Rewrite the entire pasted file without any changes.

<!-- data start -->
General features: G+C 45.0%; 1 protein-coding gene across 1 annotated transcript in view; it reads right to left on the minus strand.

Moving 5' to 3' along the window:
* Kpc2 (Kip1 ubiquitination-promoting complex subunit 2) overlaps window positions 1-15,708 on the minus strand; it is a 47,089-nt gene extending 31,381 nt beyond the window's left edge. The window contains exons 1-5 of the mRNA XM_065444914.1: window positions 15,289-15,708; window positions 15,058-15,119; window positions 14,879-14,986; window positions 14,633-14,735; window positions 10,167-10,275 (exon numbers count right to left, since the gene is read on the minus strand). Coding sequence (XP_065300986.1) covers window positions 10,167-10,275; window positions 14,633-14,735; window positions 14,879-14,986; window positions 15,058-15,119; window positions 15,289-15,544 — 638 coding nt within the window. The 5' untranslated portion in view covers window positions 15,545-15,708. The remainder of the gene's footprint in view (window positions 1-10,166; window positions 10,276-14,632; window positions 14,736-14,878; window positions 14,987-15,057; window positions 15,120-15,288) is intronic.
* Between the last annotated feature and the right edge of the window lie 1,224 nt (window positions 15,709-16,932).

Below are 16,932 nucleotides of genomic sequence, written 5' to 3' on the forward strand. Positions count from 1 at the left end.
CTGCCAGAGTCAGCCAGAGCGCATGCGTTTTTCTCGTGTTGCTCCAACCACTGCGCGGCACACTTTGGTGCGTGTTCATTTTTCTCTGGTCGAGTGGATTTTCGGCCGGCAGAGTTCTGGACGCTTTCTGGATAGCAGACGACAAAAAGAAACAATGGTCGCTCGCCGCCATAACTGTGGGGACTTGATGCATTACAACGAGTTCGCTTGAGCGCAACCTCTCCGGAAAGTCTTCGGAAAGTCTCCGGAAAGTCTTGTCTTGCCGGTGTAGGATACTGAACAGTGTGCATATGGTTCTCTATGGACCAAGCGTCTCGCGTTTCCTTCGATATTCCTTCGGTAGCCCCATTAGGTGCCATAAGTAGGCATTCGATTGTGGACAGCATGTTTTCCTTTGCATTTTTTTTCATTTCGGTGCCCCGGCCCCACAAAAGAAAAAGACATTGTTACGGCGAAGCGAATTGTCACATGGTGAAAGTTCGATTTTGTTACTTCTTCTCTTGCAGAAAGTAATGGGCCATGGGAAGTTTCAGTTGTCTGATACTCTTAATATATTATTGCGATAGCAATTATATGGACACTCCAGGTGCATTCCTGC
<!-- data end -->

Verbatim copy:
General features: G+C 45.0%; 1 protein-coding gene across 1 annotated transcript in view; it reads right to left on the minus strand.

Moving 5' to 3' along the window:
* Kpc2 (Kip1 ubiquitination-promoting complex subunit 2) overlaps window positions 1-15,708 on the minus strand; it is a 47,089-nt gene extending 31,381 nt beyond the window's left edge. The window contains exons 1-5 of the mRNA XM_065444914.1: window positions 15,289-15,708; window positions 15,058-15,119; window positions 14,879-14,986; window positions 14,633-14,735; window positions 10,167-10,275 (exon numbers count right to left, since the gene is read on the minus strand). Coding sequence (XP_065300986.1) covers window positions 10,167-10,275; window positions 14,633-14,735; window positions 14,879-14,986; window positions 15,058-15,119; window positions 15,289-15,544 — 638 coding nt within the window. The 5' untranslated portion in view covers window positions 15,545-15,708. The remainder of the gene's footprint in view (window positions 1-10,166; window positions 10,276-14,632; window positions 14,736-14,878; window positions 14,987-15,057; window positions 15,120-15,288) is intronic.
* Between the last annotated feature and the right edge of the window lie 1,224 nt (window positions 15,709-16,932).

Below are 16,932 nucleotides of genomic sequence, written 5' to 3' on the forward strand. Positions count from 1 at the left end.
CTGCCAGAGTCAGCCAGAGCGCATGCGTTTTTCTCGTGTTGCTCCAACCACTGCGCGGCACACTTTGGTGCGTGTTCATTTTTCTCTGGTCGAGTGGATTTTCGGCCGGCAGAGTTCTGGACGCTTTCTGGATAGCAGACGACAAAAAGAAACAATGGTCGCTCGCCGCCATAACTGTGGGGACTTGATGCATTACAACGAGTTCGCTTGAGCGCAACCTCTCCGGAAAGTCTTCGGAAAGTCTCCGGAAAGTCTTGTCTTGCCGGTGTAGGATACTGAACAGTGTGCATATGGTTCTCTATGGACCAAGCGTCTCGCGTTTCCTTCGATATTCCTTCGGTAGCCCCATTAGGTGCCATAAGTAGGCATTCGATTGTGGACAGCATGTTTTCCTTTGCATTTTTTTTCATTTCGGTGCCCCGGCCCCACAAAAGAAAAAGACATTGTTACGGCGAAGCGAATTGTCACATGGTGAAAGTTCGATTTTGTTACTTCTTCTCTTGCAGAAAGTAATGGGCCATGGGAAGTTTCAGTTGTCTGATACTCTTAATATATTATTGCGATAGCAATTATATGGACACTCCAGGTGCATTCCTGC